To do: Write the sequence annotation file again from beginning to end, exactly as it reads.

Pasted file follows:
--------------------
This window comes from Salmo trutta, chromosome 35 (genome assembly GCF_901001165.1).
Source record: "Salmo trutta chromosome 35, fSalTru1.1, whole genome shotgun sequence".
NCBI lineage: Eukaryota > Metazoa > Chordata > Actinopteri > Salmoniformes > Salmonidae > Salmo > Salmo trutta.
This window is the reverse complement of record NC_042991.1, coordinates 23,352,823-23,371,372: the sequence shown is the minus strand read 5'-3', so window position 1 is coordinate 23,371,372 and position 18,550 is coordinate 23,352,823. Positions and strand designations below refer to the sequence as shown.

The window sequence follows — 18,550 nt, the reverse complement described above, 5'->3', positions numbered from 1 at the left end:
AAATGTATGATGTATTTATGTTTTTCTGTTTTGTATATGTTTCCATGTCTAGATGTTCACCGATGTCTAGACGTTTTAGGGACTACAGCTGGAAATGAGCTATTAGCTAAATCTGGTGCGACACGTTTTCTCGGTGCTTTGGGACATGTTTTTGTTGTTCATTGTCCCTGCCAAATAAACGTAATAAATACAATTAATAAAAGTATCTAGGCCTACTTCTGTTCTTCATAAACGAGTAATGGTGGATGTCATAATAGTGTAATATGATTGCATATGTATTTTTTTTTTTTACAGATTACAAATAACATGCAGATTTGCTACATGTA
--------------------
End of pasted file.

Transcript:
This window comes from Salmo trutta, chromosome 35 (genome assembly GCF_901001165.1).
Source record: "Salmo trutta chromosome 35, fSalTru1.1, whole genome shotgun sequence".
NCBI lineage: Eukaryota > Metazoa > Chordata > Actinopteri > Salmoniformes > Salmonidae > Salmo > Salmo trutta.
This window is the reverse complement of record NC_042991.1, coordinates 23,352,823-23,371,372: the sequence shown is the minus strand read 5'-3', so window position 1 is coordinate 23,371,372 and position 18,550 is coordinate 23,352,823. Positions and strand designations below refer to the sequence as shown.

The window sequence follows — 18,550 nt, the reverse complement described above, 5'->3', positions numbered from 1 at the left end:
AAATGTATGATGTATTTATGTTTTTCTGTTTTGTATATGTTTCCATGTCTAGATGTTCACCGATGTCTAGACGTTTTAGGGACTACAGCTGGAAATGAGCTATTAGCTAAATCTGGTGCGACACGTTTTCTCGGTGCTTTGGGACATGTTTTTGTTGTTCATTGTCCCTGCCAAATAAACGTAATAAATACAATTAATAAAAGTATCTAGGCCTACTTCTGTTCTTCATAAACGAGTAATGGTGGATGTCATAATAGTGTAATATGATTGCATATGTATTTTTTTTTTTTACAGATTACAAATAACATGCAGATTTGCTACATGTA